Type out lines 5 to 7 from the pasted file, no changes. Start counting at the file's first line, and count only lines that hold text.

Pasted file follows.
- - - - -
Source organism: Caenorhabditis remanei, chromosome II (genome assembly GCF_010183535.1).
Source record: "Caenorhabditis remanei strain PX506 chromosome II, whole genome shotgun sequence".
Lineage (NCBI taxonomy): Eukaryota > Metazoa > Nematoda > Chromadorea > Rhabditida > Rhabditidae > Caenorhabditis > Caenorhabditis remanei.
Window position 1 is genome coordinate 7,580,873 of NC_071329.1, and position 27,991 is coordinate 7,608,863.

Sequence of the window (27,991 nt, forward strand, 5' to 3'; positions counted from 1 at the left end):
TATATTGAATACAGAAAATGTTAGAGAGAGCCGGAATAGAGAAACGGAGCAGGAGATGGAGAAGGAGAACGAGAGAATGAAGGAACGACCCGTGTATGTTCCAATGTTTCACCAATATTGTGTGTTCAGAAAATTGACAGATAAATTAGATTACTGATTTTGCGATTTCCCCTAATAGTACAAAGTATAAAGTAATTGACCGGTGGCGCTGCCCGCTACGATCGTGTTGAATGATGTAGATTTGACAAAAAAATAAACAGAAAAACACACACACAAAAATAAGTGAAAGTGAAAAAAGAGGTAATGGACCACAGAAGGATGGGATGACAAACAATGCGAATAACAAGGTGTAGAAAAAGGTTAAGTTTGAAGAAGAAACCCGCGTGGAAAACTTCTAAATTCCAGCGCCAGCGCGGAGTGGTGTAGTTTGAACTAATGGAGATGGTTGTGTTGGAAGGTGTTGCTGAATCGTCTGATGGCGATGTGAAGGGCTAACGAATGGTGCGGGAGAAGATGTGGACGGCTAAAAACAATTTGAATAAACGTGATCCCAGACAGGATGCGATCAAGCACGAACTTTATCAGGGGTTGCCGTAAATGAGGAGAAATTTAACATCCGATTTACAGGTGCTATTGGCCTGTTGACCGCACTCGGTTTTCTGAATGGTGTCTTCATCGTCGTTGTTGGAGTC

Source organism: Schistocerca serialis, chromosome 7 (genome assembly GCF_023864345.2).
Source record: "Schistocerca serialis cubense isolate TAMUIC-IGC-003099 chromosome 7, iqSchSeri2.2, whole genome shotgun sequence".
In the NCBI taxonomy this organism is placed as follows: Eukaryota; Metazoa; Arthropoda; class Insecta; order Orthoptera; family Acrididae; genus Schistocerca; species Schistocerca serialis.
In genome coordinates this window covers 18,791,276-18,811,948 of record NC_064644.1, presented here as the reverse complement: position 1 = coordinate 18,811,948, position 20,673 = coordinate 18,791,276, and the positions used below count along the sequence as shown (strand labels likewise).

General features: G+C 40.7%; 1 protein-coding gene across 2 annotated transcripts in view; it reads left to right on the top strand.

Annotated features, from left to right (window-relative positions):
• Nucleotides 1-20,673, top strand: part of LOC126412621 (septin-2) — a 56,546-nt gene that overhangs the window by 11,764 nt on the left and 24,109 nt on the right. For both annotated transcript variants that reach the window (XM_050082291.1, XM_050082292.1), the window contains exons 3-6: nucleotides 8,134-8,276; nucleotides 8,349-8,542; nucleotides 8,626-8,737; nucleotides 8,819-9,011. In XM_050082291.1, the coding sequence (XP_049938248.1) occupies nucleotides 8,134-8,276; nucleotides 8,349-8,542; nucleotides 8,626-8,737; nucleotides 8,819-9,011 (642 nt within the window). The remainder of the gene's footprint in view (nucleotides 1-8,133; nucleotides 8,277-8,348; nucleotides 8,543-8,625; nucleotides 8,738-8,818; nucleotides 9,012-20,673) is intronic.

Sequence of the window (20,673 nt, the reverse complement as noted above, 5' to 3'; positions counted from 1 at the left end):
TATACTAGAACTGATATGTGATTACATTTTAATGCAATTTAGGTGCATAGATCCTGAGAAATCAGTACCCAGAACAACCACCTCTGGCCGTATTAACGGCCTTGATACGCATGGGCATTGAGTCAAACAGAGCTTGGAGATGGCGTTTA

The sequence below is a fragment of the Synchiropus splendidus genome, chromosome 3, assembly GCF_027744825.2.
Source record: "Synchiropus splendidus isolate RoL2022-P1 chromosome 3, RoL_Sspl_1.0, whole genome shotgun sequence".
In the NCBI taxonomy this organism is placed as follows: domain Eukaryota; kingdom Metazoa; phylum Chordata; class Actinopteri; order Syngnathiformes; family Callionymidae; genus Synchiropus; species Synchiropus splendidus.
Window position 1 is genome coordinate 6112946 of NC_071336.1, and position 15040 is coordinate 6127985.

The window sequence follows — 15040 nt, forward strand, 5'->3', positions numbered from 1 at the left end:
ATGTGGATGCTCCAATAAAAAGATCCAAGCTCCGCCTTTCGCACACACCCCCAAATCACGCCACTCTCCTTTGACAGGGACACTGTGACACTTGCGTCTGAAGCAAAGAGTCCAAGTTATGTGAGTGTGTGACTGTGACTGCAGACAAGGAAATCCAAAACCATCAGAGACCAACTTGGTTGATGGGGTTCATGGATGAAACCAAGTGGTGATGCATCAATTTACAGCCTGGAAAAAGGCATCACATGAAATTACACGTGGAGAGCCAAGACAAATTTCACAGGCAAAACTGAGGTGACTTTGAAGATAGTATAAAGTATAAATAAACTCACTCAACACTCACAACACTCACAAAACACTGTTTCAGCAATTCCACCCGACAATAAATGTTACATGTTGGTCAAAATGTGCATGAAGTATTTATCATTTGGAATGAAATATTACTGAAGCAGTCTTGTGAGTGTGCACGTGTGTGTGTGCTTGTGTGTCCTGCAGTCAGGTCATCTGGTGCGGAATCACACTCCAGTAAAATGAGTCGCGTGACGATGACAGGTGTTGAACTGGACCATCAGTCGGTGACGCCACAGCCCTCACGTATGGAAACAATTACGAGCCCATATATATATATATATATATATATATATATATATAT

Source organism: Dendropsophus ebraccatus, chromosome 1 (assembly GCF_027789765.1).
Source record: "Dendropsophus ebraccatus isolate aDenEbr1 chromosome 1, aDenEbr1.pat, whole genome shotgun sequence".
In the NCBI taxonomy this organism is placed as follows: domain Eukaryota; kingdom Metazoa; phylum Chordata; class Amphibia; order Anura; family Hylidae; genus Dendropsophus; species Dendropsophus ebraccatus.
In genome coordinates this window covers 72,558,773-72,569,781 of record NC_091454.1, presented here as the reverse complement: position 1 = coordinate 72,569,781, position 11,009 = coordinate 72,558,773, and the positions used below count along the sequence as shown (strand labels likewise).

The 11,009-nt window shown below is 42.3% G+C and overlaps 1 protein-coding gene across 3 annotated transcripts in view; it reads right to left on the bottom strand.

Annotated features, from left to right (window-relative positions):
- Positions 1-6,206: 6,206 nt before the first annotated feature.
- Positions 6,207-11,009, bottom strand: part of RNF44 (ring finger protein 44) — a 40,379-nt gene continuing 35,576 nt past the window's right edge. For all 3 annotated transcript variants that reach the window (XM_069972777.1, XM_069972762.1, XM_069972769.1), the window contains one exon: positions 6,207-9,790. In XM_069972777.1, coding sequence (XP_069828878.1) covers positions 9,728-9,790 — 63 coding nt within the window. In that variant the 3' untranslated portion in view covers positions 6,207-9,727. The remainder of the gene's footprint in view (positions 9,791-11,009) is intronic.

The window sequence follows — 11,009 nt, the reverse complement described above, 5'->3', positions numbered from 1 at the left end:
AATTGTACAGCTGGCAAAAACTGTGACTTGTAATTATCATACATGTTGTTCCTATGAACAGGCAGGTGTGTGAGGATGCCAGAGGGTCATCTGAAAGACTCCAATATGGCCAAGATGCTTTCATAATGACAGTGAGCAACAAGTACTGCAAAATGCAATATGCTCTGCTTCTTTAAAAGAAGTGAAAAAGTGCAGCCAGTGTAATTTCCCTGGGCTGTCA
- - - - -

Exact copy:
Sequence of the window (27,991 nt, forward strand, 5' to 3'; positions counted from 1 at the left end):
TATATTGAATACAGAAAATGTTAGAGAGAGCCGGAATAGAGAAACGGAGCAGGAGATGGAGAAGGAGAACGAGAGAATGAAGGAACGACCCGTGTATGTTCCAATGTTTCACCAATATTGTGTGTTCAGAAAATTGACAGATAAATTAGATTACTGATTTTGCGATTTCCCCTAATAGTACAAAGTATAAAGTAATTGACCGGTGGCGCTGCCCGCTACGATCGTGTTGAATGATGTAGATTTGACAAAAAAATAAACAGAAAAACACACACACAAAAATAAGTGAAAGTGAAAAAAGAGGTAATGGACCACAGAAGGATGGGATGACAAACAATGCGAATAACAAGGTGTAGAAAAAGGTTAAGTTTGAAGAAGAAACCCGCGTGGAAAACTTCTAAATTCCAGCGCCAGCGCGGAGTGGTGTAGTTTGAACTAATGGAGATGGTTGTGTTGGAAGGTGTTGCTGAATCGTCTGATGGCGATGTGAAGGGCTAACGAATGGTGCGGGAGAAGATGTGGACGGCTAAAAACAATTTGAATAAACGTGATCCCAGACAGGATGCGATCAAGCACGAACTTTATCAGGGGTTGCCGTAAATGAGGAGAAATTTAACATCCGATTTACAGGTGCTATTGGCCTGTTGACCGCACTCGGTTTTCTGAATGGTGTCTTCATCGTCGTTGTTGGAGTC

Source organism: Schistocerca serialis, chromosome 7 (genome assembly GCF_023864345.2).